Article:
The South Seas provided subject matter (Bay, 1914, is a good example, or South Sea Warriors, also 1914) but didn’t decisively alter his vision. From early on, he found French painting too harmonious, even in its post-Impressionist manifestations, including the work of Van Gogh, Matisse, and Gauguin. He was more inclined to contrast and discord. His use of colour is positively explosive and still retains the capacity to startle us. Colours, he wrote, have a life of their own, especially when they were “placed in opposition to each other: cold and warm, light and dark, dull and strong,” colours “heralding happiness, passion and love, blood and death.” His Candle Dancers, 1912, is a dazzling expression of the abandonment of dancing.
Despite his reservations, he still argued that the French had fought the relevant artistic battles of the 1880s and 1890s. Now it was possible for German artists to take the lead, and with reference back to the German old masters – Grünewald, Holbein and Durer. This had partly to do with the opposition of the supposedly introspective, deeply felt art of Northern Europe as opposed to the sensuous, sybaritic South, an art of surface appearances. Even his most lush flower pieces (Trollhois Garden, 1907, or Large Poppies [Red, red, Red], 1943) are a long way from Matisse and Van Gogh in mood. There is something wild and possessed about them. Edvard Munch and James Ensor were clear artistic relations but Nolde really is a loner, artistically.
Apprenticed as a woodcarver and draughtsman in his teens, he worked as a carver in furniture workshops while continuing to study arts and crafts, then found employment at a furniture factory in Berlin for a decade or so. In the 1890s he made a leap to teaching in Switzerland. While there, he produced a series of anthropomorphic images of well known Alpine peaks, including the Matterhorn, each in the guise of a fantastic, imaginary, humanoid creature. Romantic kitsch, as Robert Rosenblum accurately described them, but when they were reproduced as postcards they were runaway bestsellers. An edition of 100,000 sold out. The income gave Nolde the means and confidence to leave his job and become a fulltime artist.
Nolde’s Life of Christ, 1911, with its clear references to Grünewald, had pride of place among the 730 works held up to ridicule in the Nazis’ exhibition of Degenerate Art in Munich in 1937, bizarrely credited, in the accompanying, deranged, propagandist commentary, to “psychopathic muckrakers and business-savvy Jews”. Nolde was in good company: Picasso, Max Beckmann, Marc Chagall, Lovis Corinth, Otto Dix, Paul Klee and Piet Mondrian were among those included. But more than 1,000 of Nolde’s works were confiscated by the authorities, which was a record. One can imagine his wounded incomprehension, except that by then he should have had a fair idea of how the Nazis regarded him.
In his own estimation, he had deliberately and carefully positioned himself as championing the cause of German nationalist art, rather than being a modernist or anything else. When the National Socialists came to power in 1933, he thought it augured well for his career. He was a party member and he expected the party to recognise his genius and centrality. There was some basis for his ambition. Goebbels was reputedly well disposed towards the promotion of Expressionism as the official art of Germany, but Hitler loathed the distortions of Expressionism, and that was the end of that.
So self-absorbed, and self-centred, was Nolde that he seems to have been genuinely if unforgivably oblivious of political realities and their terrible human consequences. He applied to join the virulently nationalist, anti-Semitic Militant League for German Culture, but as it transpired they had him in mind as a target rather than a member and rebuffed him. The kinder interpretation is that his political maneuvering seems to have been purely opportunistic rather than motivated by any real ideological conviction, but it still reflects badly on him. He’d opted for German identity and wanted his stance to be recognised and rewarded. He consistently failed to realise that the stakes were far higher than his own petty cultural ambitions.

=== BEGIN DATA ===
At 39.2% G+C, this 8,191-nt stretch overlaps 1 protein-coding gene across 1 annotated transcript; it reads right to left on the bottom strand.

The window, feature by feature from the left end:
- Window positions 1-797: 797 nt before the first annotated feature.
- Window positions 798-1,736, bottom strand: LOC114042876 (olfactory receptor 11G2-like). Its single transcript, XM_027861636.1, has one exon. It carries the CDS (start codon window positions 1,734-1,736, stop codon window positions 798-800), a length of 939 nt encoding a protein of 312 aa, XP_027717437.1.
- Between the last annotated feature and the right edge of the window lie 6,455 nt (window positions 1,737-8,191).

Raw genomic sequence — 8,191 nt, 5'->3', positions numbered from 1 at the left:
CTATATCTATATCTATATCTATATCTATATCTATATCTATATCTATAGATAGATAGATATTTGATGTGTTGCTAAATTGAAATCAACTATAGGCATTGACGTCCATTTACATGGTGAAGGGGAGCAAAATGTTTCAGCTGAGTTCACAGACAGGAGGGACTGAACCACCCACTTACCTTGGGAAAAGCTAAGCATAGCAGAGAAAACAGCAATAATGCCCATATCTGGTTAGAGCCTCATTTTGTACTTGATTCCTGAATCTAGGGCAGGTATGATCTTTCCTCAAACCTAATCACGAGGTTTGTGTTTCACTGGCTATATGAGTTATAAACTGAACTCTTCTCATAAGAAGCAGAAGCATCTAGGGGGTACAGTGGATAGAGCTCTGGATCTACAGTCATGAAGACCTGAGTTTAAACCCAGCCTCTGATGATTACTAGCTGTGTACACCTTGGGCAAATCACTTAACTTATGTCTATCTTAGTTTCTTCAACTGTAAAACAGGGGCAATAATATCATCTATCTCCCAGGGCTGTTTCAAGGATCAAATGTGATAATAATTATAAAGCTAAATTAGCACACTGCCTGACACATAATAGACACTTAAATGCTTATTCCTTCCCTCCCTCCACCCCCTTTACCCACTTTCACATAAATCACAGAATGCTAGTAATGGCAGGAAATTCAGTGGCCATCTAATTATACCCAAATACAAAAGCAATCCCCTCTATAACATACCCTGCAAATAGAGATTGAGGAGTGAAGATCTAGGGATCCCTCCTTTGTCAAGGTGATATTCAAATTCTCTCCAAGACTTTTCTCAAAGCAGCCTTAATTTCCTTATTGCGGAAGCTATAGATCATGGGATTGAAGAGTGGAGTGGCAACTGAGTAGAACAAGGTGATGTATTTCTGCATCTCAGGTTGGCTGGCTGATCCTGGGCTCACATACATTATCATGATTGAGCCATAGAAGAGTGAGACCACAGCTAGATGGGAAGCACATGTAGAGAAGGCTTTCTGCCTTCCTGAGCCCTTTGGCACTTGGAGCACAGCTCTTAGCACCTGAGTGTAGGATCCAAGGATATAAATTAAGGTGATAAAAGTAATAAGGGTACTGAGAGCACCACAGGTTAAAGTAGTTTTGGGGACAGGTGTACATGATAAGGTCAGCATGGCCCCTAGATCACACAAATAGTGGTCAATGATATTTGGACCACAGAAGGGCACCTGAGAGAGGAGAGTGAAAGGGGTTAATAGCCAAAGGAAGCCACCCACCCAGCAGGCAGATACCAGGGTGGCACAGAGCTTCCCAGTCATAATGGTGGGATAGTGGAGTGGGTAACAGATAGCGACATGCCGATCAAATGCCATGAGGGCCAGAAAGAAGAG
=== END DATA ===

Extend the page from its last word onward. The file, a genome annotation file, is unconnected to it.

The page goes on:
When Himmler had invited him to the 10th anniversary celebrations of Hitler’s failed 1923 Beer Hall Putsch in Munich, he duly turned up. After being labeled degenerate, he wrote a toadying letter to Goebbels, pointing out his efforts as a champion of National Socialism and offering a self-pitying account of himself as just the kind of German the Nazis loved. By this stage he was over 70. Disdainful of his pleading, the party banned him from exhibiting or selling his work, but he did regain some of his confiscated works and was no longer shamed by being shown with the degenerate artists.
Although he continued to exhibit in private commercial galleries, after he was denounced by a party functionary in 1941 and was explicitly forbidden from pursuing an artistic career, he retreated to his house at Seebüll and into his own inner world, quietly producing a series of watercolours he referred to as his “unpainted pictures.” Amidst the bureaucratic murk, he continued to sell work through dealers, while still hoping for a change of heart on the part of the authorities. There’s an element of grim, Kafkaesque farce in Nolde’s dogged efforts to persuade the Nazis that he’s one of them, really, while they continually brush him off.
Then, in 1944, he lost a huge cache of his prints, drawings and watercolours, as well as works by other artists in his private collection, when his Berlin apartment was destroyed in a bombing raid. In the aftermath of the war, it was the regime’s documented antagonism towards him that saved him from having to answer awkward questions. He was cleared by the Kiel Denazification Committee, and his artistic reputation and international recognition were quickly restored. The wartime watercolours provided material for his last, prolonged series of oil paintings until about 1951, after which he painted only in watercolour.
Exhibitions and honours flooded in. His wife Ada had died late in 1946, but he remarried within two years. He died, at Seebüll, in April 1956, by which time he was generally regarded as one of the leading German artists of his time, an evaluation that still holds, despite his perverse selfishness and moral failings.
Emil Nolde: Colour is Life Works on loan from the Nolde Foundation Seebüll, Germany. Curated by Janet McLean, Sean Rainbird and Keith Hartley. National Gallery of Ireland, Merrion Square West February 14 – June 10 (Admission charges apply, advance tickets may be available for €5 Booking at nationalgallery.ie)